35 LNG shipments will be supplied to Egypt over 5 years, according to Egypt's Ministry of Petroleum. Gazprom will start shipping to EGAS in the second half of 2015, with 7 cargoes arriving each year. EGAS has already signed contracts with Noble Group who will deliver a seven LNG cargoes and Vitol for nine shipments of LNG over two years.

As the West escalates its sanctions rhetoric against Russia, Egypt has shown it wants to align closer with Moscow. Last month Russian President Vladimir Putin paid a two-day visit to Cairo, where he agreed to bring the two economies closer and start working towards using domestic currencies in trade settlements. Both sides then said that they wanted to open up new prospects for trade and investment cooperation and reduce dependence on the trends in the world markets.

Stock Down

U.S. takeover of Ukraine wipes out 25% of country's economy

© RIA Novosti / Vitaliy Ankov
Ukraine's economy has contracted by a quarter due to the conflict in the south east of the country as hundreds of facilities are closed, said Prime Minister Arseny Yatsenyuk.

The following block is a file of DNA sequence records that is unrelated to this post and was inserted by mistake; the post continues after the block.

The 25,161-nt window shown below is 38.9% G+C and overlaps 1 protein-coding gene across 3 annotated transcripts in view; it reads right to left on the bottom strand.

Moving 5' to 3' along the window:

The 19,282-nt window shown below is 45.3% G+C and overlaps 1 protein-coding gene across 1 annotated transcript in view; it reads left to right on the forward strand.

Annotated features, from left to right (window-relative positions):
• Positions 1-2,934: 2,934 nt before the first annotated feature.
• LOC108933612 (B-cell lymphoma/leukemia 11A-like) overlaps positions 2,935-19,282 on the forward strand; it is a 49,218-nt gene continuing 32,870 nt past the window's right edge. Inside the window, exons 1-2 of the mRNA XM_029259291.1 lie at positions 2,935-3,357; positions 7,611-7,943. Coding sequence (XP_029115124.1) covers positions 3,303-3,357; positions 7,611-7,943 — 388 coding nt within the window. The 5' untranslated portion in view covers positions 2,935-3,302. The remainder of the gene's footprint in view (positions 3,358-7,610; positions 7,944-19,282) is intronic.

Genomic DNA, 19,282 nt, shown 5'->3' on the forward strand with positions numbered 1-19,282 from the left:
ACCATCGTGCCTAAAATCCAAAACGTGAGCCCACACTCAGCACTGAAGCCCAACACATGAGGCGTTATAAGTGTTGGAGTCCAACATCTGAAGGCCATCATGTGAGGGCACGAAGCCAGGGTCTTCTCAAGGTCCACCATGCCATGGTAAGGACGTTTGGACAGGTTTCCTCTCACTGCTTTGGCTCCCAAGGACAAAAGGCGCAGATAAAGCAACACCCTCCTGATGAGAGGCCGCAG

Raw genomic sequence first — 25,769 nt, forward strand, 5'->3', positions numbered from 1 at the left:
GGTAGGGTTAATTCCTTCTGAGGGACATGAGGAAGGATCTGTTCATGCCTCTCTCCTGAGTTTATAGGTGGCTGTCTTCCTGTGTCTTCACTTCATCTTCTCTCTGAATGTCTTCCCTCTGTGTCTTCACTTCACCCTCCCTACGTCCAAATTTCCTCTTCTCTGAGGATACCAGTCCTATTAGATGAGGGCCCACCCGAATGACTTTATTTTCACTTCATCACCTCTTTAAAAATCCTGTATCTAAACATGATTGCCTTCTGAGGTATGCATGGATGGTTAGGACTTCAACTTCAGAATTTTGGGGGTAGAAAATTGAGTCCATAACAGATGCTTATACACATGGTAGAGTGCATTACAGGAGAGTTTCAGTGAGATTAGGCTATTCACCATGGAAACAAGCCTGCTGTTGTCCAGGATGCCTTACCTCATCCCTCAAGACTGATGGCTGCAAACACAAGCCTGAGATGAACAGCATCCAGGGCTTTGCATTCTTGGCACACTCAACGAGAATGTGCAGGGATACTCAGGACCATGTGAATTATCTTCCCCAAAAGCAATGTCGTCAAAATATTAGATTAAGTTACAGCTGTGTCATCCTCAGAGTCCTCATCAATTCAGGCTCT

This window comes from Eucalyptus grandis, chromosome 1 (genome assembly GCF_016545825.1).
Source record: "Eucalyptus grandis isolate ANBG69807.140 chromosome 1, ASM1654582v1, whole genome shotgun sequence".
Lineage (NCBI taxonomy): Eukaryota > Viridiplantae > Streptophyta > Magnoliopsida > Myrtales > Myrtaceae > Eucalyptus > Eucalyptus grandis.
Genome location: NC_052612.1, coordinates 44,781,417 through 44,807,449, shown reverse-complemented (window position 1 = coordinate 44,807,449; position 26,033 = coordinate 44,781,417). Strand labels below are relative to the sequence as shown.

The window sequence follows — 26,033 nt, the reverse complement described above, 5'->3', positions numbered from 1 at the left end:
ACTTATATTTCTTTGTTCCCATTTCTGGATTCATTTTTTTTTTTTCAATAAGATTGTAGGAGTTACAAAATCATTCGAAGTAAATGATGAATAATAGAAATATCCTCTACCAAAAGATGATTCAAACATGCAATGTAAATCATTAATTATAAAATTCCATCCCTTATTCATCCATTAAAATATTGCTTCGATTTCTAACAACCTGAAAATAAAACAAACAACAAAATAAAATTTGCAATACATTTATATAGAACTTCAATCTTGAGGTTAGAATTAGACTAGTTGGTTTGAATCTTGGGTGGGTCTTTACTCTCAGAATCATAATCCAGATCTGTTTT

"We've lost a quarter of the Ukrainian economy. Hundreds of facilities were closed because of war..."Yatsenyuk said on Tuesday in a conference call to regional governors over budget fulfillment.

At the same time the government managed to collect more in taxes than in the previous year, he added.

Talking about Ukraine's fiscal position, Yatsenyuk said the government had managed to accumulate almost $670 million in its single treasury account.

"I had a look at the latest statistics. A year ago, the single treasury account held 108,000 hryvnia ($4,600), this morning there were 15.5 billion hryvnia ($670 million)," he said.


Update: No distress call from pilots of downed German passenger jet, which 'disintegrated' in French Alps after suddenly plunging at 'catastrophic speed'

© Unknown
An aerial photo shows what appears to be wreckage from the crash of a Germanwings plane in the French Alps, between Barcelonnette and Digne.
A rescue helicopter has landed at the site of the Germanwings air disaster in the French Alps to find the plane "disintegrated" and no survivors.

The Airbus A320 with 150 people on board came down in a mountainous region, at an altitude of around 6,500ft, between Barcelonnette and Digne.

After taking off at 9.55am (8.55am UK time), a distress signal was issued for flight 4U 9525 at 10.47am (9.47am UK time) after it found itself in an "abnormal situation" on its route from Barcelona to Dusseldorf.